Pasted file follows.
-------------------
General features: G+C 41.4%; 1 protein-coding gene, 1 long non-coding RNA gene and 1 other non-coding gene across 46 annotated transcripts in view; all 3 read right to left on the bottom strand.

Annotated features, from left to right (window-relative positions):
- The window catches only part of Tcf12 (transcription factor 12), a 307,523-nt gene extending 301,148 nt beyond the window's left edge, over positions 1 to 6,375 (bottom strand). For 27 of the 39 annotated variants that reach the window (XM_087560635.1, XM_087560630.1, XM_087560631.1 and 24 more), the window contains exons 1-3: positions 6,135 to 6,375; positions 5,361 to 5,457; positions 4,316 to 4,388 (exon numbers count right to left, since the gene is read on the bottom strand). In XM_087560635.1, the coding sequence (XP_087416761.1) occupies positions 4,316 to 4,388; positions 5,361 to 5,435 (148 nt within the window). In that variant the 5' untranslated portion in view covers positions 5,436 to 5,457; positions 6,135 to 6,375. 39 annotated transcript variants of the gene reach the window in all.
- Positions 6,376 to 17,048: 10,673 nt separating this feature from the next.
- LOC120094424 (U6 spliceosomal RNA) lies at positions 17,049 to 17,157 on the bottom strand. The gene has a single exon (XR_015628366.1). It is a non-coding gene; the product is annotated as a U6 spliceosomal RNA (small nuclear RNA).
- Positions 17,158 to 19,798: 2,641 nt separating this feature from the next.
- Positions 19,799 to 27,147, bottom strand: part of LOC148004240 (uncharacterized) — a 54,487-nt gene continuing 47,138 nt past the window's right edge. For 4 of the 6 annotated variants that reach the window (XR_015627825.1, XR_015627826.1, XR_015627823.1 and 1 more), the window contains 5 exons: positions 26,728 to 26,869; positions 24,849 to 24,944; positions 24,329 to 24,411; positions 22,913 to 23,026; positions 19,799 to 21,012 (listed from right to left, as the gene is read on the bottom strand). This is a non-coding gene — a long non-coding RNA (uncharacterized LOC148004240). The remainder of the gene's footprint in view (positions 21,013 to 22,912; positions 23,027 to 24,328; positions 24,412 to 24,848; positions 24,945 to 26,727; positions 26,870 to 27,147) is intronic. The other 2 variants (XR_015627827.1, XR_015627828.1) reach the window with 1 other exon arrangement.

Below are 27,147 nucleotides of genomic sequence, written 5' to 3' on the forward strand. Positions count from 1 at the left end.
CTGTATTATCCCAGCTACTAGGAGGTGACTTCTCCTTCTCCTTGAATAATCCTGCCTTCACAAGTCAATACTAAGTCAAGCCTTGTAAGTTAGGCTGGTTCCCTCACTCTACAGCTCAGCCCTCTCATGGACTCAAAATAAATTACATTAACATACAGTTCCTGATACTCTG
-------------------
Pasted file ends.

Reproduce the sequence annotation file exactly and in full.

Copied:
General features: G+C 41.4%; 1 protein-coding gene, 1 long non-coding RNA gene and 1 other non-coding gene across 46 annotated transcripts in view; all 3 read right to left on the bottom strand.

Annotated features, from left to right (window-relative positions):
- The window catches only part of Tcf12 (transcription factor 12), a 307,523-nt gene extending 301,148 nt beyond the window's left edge, over positions 1 to 6,375 (bottom strand). For 27 of the 39 annotated variants that reach the window (XM_087560635.1, XM_087560630.1, XM_087560631.1 and 24 more), the window contains exons 1-3: positions 6,135 to 6,375; positions 5,361 to 5,457; positions 4,316 to 4,388 (exon numbers count right to left, since the gene is read on the bottom strand). In XM_087560635.1, the coding sequence (XP_087416761.1) occupies positions 4,316 to 4,388; positions 5,361 to 5,435 (148 nt within the window). In that variant the 5' untranslated portion in view covers positions 5,436 to 5,457; positions 6,135 to 6,375. 39 annotated transcript variants of the gene reach the window in all.
- Positions 6,376 to 17,048: 10,673 nt separating this feature from the next.
- LOC120094424 (U6 spliceosomal RNA) lies at positions 17,049 to 17,157 on the bottom strand. The gene has a single exon (XR_015628366.1). It is a non-coding gene; the product is annotated as a U6 spliceosomal RNA (small nuclear RNA).
- Positions 17,158 to 19,798: 2,641 nt separating this feature from the next.
- Positions 19,799 to 27,147, bottom strand: part of LOC148004240 (uncharacterized) — a 54,487-nt gene continuing 47,138 nt past the window's right edge. For 4 of the 6 annotated variants that reach the window (XR_015627825.1, XR_015627826.1, XR_015627823.1 and 1 more), the window contains 5 exons: positions 26,728 to 26,869; positions 24,849 to 24,944; positions 24,329 to 24,411; positions 22,913 to 23,026; positions 19,799 to 21,012 (listed from right to left, as the gene is read on the bottom strand). This is a non-coding gene — a long non-coding RNA (uncharacterized LOC148004240). The remainder of the gene's footprint in view (positions 21,013 to 22,912; positions 23,027 to 24,328; positions 24,412 to 24,848; positions 24,945 to 26,727; positions 26,870 to 27,147) is intronic. The other 2 variants (XR_015627827.1, XR_015627828.1) reach the window with 1 other exon arrangement.

Below are 27,147 nucleotides of genomic sequence, written 5' to 3' on the forward strand. Positions count from 1 at the left end.
CTGTATTATCCCAGCTACTAGGAGGTGACTTCTCCTTCTCCTTGAATAATCCTGCCTTCACAAGTCAATACTAAGTCAAGCCTTGTAAGTTAGGCTGGTTCCCTCACTCTACAGCTCAGCCCTCTCATGGACTCAAAATAAATTACATTAACATACAGTTCCTGATACTCTG